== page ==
Itís in my blood, Iím just a competitive person --Strickland
Article posted on 05.02.2008
05.02.08 - By Ted Sares: Many writers have done pieces on Reggie. After all, itís not every fighter who sported a record of won 66 (KO 14) - 276 (KO 25)-17 in 363 outings. Thatís right, 363 fights!
One wire service called Strickland a "legendary Midwest campaigner.Ē Reggie Strickland just loves boxing.. Having last fought in 2005, Strickland has made a transition from boxer to a busy matchmaker in the Midwest. Reportedly, he has also joined the North American Boxing Council sanctioning body as Commissioner and Chairman of the NABC Ratings Committee
His amazing career included matches with Derrick Harmon, Hugo Pineda, Chris Rosenbalm, Keith Holmes Randall Bailey, James Butler and Corey Spinks. He also duked it out with Anthony Bonsante, Raul Marquez, Troy Weida, Joe Hutchinson, Grover Wiley, Alex Bunema Tracy Sneed, Rubin Williams, Charles Brewer, James Crawford, Derrick Harmon, Tony Menefee, Lonnie Smith, Todd Foster, Tony Marshall, Buck Smith, Syd Vanderpool, Manning Galloway, Harold Brazier, Gary Kirkland, Alex Ramos, Marty Jakubowski, Tocker Pudwill, Anthony Stephens and other too numerous to mention.
In 2002, he beat Conley Person, 1-15 coming in, by 6 round TKO. The fight was held at Farm Bureau Building, Indianapolis, Indiana and something called the vacant Global Boxing Federation super middleweight title was at stake.
But what is compelling about Reggie is the record behind the record. With a 76% losing percentage, he was a promoterís dream, for the likelihood of his losing was predictable and reliable, and if there is anything a promoter likes, its predictability. In this regard, he was a designated loser. That was his role pure and simple.
However, the real oddity about Stricklandís final slate is the excitement factor which is derived by dividing the total number of fights into the total number of knockouts. In his case, the factor works out to an extremely low 11% which suggests Reggie Strickland knows how to go the distance. It further suggests that the amount of rounds he has fought is simply astounding.
Look, if itís excitement you crave, try Herbie Hide (98%), Alejandro Berrio (97%)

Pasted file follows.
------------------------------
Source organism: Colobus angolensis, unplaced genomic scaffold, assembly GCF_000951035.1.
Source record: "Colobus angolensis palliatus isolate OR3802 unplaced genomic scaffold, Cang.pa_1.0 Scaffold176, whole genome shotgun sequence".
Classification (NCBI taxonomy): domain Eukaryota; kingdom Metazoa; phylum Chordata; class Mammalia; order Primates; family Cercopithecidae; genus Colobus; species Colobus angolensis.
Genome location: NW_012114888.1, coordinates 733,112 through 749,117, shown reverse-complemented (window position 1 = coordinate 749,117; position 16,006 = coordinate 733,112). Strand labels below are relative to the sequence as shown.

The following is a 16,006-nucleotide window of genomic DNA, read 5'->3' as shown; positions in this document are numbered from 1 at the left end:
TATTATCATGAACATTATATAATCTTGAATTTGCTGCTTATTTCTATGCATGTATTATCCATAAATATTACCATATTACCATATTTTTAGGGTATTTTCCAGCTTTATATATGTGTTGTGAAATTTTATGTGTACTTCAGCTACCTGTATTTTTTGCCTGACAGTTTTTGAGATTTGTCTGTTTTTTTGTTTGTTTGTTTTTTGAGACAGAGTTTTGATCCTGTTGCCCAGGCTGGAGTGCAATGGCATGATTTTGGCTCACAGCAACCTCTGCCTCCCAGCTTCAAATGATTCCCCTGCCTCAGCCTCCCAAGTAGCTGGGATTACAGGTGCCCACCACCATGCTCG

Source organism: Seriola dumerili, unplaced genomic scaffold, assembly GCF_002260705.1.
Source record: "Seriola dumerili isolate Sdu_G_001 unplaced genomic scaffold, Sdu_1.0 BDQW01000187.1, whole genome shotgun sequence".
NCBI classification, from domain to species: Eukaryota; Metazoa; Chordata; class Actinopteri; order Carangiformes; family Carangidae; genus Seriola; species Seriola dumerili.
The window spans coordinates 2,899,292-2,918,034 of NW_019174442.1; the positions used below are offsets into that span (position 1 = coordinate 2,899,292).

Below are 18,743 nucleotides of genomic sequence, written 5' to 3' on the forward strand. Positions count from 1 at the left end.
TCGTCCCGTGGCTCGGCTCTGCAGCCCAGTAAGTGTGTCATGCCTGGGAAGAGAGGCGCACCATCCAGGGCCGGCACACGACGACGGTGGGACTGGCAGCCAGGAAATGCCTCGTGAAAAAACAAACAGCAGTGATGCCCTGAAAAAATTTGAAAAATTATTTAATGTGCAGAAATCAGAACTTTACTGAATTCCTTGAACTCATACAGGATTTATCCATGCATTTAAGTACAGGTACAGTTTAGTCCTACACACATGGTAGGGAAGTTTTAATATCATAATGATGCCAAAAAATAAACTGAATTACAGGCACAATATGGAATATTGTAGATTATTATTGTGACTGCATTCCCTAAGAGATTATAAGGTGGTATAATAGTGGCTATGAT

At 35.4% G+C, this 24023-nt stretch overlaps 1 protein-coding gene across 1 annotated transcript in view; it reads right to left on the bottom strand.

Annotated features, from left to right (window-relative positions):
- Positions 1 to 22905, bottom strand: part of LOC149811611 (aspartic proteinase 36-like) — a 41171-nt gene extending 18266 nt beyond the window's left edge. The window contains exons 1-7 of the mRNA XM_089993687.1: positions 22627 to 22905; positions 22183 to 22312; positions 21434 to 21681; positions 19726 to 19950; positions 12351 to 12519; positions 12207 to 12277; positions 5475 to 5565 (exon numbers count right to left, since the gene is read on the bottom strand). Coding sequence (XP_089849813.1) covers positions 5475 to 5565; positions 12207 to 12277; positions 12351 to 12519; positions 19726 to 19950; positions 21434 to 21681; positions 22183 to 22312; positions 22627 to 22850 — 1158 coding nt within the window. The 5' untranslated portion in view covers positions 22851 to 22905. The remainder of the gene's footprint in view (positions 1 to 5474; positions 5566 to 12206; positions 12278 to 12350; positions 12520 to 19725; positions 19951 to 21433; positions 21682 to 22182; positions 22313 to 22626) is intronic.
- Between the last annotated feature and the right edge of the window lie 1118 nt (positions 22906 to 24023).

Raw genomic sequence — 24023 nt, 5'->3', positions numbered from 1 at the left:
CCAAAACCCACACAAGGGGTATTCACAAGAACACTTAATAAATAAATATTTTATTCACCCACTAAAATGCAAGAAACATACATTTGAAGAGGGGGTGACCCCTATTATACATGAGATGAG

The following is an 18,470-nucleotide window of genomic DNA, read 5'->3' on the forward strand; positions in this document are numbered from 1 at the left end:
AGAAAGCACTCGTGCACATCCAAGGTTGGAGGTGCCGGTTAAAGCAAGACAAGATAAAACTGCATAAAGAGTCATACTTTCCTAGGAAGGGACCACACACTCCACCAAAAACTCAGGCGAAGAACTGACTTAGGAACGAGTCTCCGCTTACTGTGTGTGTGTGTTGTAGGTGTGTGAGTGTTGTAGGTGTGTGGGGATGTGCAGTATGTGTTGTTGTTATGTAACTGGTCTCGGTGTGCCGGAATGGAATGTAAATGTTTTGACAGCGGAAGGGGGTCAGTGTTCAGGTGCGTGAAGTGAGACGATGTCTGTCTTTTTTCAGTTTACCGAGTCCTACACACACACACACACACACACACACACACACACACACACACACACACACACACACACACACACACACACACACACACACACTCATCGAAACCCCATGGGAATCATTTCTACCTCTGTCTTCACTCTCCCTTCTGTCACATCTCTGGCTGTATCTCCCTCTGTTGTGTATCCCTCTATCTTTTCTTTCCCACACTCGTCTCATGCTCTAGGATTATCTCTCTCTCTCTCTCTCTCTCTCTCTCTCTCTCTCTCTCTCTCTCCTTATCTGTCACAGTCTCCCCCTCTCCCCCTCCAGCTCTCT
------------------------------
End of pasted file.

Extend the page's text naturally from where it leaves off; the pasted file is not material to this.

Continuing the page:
or Tommy Morrison (86%), all members of the chill-or-be-chilled brigade. Reggie will give you the full number of rounds. Guys like Strickland come in and make fights entertaining enough so people buy the tickets.
He was banned in many states, but found a sanctuary in Indiana where he became notorious, if not a notorious curiousity. Benchmarked against Milwaukee's Donnie Pendelton, Benji Singleton from Charlotte, N.C. and Danny Wofford from Columbia, S.C., he was the best of the worst. He traveled the back streets in vans and cars; it was the circuit that ran from Indiana, Ohio, Wisconsin, Minnesota, Nebraska, North Dakota, South Dakota and Montana. By frequently fighting under aliases and crossing state borders for multiple fights in a span of a few days, these barnstormer typesy were able to beat a system that was poorly regulated at best. This was all about "Have gloves, Will travel."
Remarkably, Reggie shows few signs of wear and tear, speaks articulately, and his face, accented by a pencil-thin mustache, belies the number of fights in which he has participated. He avoided serious medical risk because he fought defensively and knew how to hang on. He also had a knack of dropping to the canvas at the slightest incoming flurry. In short, he played the role of a fighter who ensured that his opponent, the house fighter, would get another win on his resume.
Interestingly, Reggieís point counterpart, Buck Smith, 179 (KO 120)-19 (KO 8)-2 in 224 bouts, has now retired having lost his last nine in a row, seven by way of stoppage. His sanctuary was Oklahoma but later he became a road warrior and fought just about everywhere. When he fought one George Jackson in 1993, his record was 147-5-2 coming in! He is in Guinness for having the longest streak of bouts without a loss (105). He knocked out the then rated Kirkland Laing in England and fought a draw with perennial contender Harold Brazier.
In one month, Smith fought 12 times in Kansas, Kentucky, Missouri, Indiana, Tennessee and Oklahoma. He once fought twice in one night, in different states. Buck and Reggie met five times and Smith won all five.
Others like Marty Jakubowski, Craig Houk,Verdell Smith, Dwayne Swift, Walter Cowans, Ray Menefee, Jim Kaczmarek, Jerry Smith, Wayne Grant, Bruce ďThe MouseĒ Strauss, Vernon Garrett, and Jerry Strickland (who suffered 30 first round KOs) were in or on the periphery of this middle American troupe of boxers.
Verdell Smith and Buck Smith were once part of a loose-knit group of fighters who referred to themselves as the Knucklehead Boxing Club and their claim to fame was having who logged hundreds of thousands of miles on the road. Eight times Verdell Smith faced Buck Smith and eight times he lost. Jakubowski defeated Verdell thirteen times--count Ďem, thirteen!
These barnstormers made a decent living with predictable and ultra frequent activity. Many did it by being a designated loser. We may never see their like again, and I Ďm not sure whether thatís a good or bad thing.